Often as the characters talk, the stories of their lives emerge. Speaking of her aborted children as ''damp small pulps with little no hair,'' a mother describes the lives they might have led, ending the poem with a declaration of love: ''Believe me, I knew you though faintly, and I loved, I loved you all.''

Love is one of the major themes in Ms. Brooks' work. It can be romantic love: ''You are the beautiful half of a golden hurt.''

It can be man's love for art: ''Art urges voyages -- and it's easier to stay at home, the nice beer ready.''

It can be man's love for God: ''Out from Thy shadows, from Thy pleasant meadows, Quickly, in undiluted light . . . Step forth.''

Most of Ms. Brooks' characters are poor, but the poems do not describe material poverty. They describe spiritual richness that exists despite such poverty. A woman cooking dinner looks at the squirrel in her yard, envying its ''silver skill . . . thinking it a mountain and a star, unbaffleable; with sentient twitch and scurry.''

Satin-Legs Smith, the hero of a long narrative poem, bathes thinking, ''Life must be aromatic. There must be scent, somehow there must be some . . .'' Another poem says, ''There is silver under the veils of the darkness. But few care to dig in the night. . At their best, these poems suggest the imaginative and aesthetic powers of all people, ultimately of life itself.

The poems in ''Annie Allen,'' the book which won the Pulitzer Prize, brims with such poems, moving from Annie's birth (''Weeps out of western country something new'') to her maturity (''We are lost, must wizard a track through our own screaming weed'').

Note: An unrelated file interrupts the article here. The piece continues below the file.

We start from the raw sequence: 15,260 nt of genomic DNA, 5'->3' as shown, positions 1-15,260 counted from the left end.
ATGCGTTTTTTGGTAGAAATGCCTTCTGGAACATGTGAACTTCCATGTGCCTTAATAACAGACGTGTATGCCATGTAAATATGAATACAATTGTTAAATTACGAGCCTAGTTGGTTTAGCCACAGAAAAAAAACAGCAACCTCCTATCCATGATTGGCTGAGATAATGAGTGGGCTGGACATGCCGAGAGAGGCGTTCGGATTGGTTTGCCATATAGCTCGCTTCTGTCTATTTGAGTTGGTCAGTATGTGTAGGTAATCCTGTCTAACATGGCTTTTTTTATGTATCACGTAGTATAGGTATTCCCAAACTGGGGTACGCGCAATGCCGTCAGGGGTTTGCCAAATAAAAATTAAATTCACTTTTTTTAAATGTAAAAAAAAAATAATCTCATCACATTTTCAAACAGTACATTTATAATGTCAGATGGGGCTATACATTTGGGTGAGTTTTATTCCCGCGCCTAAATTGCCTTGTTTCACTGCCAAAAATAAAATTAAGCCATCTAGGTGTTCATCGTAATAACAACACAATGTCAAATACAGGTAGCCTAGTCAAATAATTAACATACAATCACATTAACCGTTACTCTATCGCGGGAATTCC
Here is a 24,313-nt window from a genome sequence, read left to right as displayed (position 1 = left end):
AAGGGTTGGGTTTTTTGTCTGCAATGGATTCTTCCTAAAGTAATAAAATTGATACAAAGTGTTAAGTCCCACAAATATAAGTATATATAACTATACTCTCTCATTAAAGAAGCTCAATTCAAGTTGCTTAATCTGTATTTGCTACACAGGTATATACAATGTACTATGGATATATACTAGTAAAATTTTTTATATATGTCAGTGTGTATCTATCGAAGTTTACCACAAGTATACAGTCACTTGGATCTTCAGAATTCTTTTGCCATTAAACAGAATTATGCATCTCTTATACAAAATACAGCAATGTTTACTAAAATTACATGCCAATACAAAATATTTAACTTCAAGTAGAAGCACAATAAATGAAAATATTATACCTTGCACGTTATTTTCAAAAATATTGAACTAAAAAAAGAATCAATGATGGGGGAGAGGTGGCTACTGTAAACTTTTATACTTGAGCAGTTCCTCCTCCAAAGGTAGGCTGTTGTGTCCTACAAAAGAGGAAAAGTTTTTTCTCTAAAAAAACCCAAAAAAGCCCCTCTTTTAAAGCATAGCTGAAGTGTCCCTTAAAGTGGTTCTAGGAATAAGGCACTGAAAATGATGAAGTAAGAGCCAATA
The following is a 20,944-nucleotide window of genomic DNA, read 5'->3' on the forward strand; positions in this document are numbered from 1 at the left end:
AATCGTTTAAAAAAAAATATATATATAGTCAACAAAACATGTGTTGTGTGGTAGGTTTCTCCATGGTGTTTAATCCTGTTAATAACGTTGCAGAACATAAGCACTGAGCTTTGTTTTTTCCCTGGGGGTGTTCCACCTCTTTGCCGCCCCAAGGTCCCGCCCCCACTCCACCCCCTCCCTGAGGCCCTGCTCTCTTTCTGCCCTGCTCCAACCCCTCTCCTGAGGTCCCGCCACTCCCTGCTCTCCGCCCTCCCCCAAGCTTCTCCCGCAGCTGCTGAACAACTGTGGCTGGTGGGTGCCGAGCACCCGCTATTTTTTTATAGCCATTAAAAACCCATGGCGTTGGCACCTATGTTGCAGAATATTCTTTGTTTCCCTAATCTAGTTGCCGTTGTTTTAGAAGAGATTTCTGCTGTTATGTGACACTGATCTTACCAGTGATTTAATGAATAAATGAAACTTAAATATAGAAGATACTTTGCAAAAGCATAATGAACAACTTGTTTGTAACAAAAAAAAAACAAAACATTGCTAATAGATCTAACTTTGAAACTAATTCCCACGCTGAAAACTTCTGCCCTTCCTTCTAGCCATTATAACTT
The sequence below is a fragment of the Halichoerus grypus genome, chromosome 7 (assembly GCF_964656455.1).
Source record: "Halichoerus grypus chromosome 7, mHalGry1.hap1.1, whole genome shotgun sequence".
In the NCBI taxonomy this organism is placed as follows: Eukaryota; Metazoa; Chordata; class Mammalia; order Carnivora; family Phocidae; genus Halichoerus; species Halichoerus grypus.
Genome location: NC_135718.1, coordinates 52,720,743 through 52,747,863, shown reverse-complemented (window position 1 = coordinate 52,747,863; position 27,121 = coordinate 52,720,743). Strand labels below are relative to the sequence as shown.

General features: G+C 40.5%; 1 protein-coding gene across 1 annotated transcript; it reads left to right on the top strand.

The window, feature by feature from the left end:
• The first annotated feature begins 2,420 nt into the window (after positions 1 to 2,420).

Writing to another poet, Ms. Brooks advised, ''Dare to be raw sometimes, Poet! Dare to extend, with something more of clangor. Dare -- sometimes -- to concern yourself with seeable, feelable, hearable people.'' Gwendolyn Brooks has dared.

Diane Scharper teaches writing at Towson State University. She is the author of ''The Laughing Ladies,'' a collection of poetry.

hunchback girl: she thinks of heaven

My Father, it is surely a blue place

And straight. Right. Regular. Where I shall find

No need for scholarly nonchalance or looks

A little to the left or guards upon the

Heart to halt love that runs without crookedness

Along its crooked corridors. My Father,

It is a planned place surely. Out of coils,

Unscrewed, released, no more to be marvelous,

I shall walk straightly through most proper halls

Proper myself, princess of properness.

you, the sonnet-ballad

Oh mother, mother, where is happiness?

They took my lover's tallness off to war,

Left me lamenting. Now I cannot guess

What I can use an empty heart-cup for.

He won't be coming back here any more.

Some day the war will end, but, oh, I knew

When he went walking grandly out that door

That my sweet love would have to be untrue.

Would have to be untrue. Would have to court

Coquettish death, whose impudent and strange

Possessive arms and beauty (of a sort)

Can make a hard men hesitate -- and change.

And he will be the one to stammer, ''Yes.''

Oh, mother, mother, where is happiness?